Author: Paul Frith
I was privileged to be asked as keynote speaker to the Waste 2016 conference, which concluded today at Coffs Harbour, NSW. The topic I was speaking on was the challenges of a Circular Economy for public sector services in the UK (primarily waste management) when under the influence of austerity. Much of this annual conference, which when it first took place 20 years ago, was dominated by landfill engineering and design (important aspects as they are to get right!), but it is now focussed on the Circular Economy. The 570 delegates are not so much waste managers, as they are resource managers, a crucial distinction.
The Circular Economy is all about doing business differently to reduce waste, save resources and this should bring efficiencies along the way. But change is always challenging! It brings risks – what if my customer or my supplier doesn’t embrace, or at least ‘go along with’ the new approach. It also brings great business opportunity for companies showing leadership and significant commercial reward.
I am interested in what they do (part 1)
This is where looking across sectors (public or private, or hospitality or manufacturing) can provide insight into successes and help show that change can not only be delivered but can raise you above the competition as an example to be heralded. The amount of conferences I have been at where Philips is cited for provided lighting services to businesses, rather than selling light bulbs / LEDs – it makes great business sense for them because the company retains an active and on-going involvement with their customer, but they also can take back used LEDs and lighting kit for repair, recovery and recycling – saving on resources. It is also great for the customer because they always get lighting and don’t need to re-procure, maintain etc. A great example, and there are many others in different sectors, covered by Credibly Green blogs previously, in the automotive, paint, construction sectors among others.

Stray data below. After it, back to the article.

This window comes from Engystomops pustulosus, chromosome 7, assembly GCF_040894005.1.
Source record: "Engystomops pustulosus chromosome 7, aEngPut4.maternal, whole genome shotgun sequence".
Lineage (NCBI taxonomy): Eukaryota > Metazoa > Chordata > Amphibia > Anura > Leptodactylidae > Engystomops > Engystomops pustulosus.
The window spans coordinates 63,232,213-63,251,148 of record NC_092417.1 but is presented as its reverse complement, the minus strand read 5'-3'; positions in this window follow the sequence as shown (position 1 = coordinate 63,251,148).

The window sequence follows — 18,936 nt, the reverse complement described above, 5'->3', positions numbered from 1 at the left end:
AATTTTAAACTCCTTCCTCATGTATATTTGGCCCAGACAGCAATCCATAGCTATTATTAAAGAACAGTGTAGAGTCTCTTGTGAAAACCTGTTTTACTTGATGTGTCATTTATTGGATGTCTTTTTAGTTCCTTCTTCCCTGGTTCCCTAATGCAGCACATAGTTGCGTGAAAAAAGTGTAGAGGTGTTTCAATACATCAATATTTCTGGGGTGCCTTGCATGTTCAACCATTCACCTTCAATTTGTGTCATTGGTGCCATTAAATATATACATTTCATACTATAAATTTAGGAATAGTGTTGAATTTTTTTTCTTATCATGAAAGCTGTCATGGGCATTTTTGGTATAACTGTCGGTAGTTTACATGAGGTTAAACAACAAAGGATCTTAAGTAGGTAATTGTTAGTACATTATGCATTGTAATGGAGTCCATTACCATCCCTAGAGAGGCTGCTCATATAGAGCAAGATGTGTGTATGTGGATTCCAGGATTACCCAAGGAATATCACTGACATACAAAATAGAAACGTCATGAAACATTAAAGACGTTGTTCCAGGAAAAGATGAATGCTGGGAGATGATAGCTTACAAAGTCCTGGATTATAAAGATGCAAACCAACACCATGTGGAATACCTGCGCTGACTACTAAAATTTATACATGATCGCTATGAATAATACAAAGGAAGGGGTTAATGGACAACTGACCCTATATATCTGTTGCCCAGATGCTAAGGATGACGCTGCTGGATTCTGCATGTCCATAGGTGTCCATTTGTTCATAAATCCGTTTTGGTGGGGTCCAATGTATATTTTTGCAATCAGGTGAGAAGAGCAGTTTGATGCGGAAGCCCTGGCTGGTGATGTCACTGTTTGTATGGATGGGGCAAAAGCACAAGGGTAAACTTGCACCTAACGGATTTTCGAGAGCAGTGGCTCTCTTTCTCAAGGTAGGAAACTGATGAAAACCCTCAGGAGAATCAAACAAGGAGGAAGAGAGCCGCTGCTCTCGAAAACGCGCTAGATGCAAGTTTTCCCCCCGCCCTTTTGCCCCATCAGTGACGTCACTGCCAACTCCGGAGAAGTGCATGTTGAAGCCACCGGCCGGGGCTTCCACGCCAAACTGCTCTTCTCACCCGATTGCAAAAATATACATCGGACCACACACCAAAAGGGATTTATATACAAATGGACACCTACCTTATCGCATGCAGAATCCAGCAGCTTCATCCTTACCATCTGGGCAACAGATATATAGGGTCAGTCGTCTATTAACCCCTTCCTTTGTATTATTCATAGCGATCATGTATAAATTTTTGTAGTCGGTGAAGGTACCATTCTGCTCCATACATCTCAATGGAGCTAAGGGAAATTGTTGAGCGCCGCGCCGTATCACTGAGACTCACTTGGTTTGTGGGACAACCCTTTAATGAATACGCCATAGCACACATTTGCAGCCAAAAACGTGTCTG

I am interested in what they do (part 2)
The same type of shared learning can be achieved when looking at practices across countries. Australia were looking to the UK for examples and I was learning from Australia, New Zealand and other Countries represented. I was able to show how we, in the UK, have transformed the public sector waste management in the past 15 years, saving huge amounts of resources through the systems put in place, the strategies and policies envisaged, and enacted by all the players (central, local government, waste management contractors and their advisers) through recycling activity in particular. And most importantly the public themselves bought into it – the ‘customer’ accepted, welcomed and now come to expect, this change, this higher level of service.
We bring this thinking to all our work for businesses of any type whether office based or in manufacturing, it starts with measurement. This gives you the information and a clear baseline from which to improve. So contact us for any support on environmental measurement, PR and good practice – we will support your business into a Circular Economy mind set and will also help you assert this strong message across to your customers and suppliers.
The draft EU Circular Economy package has been published and it is coming down the track, stay ahead of it!
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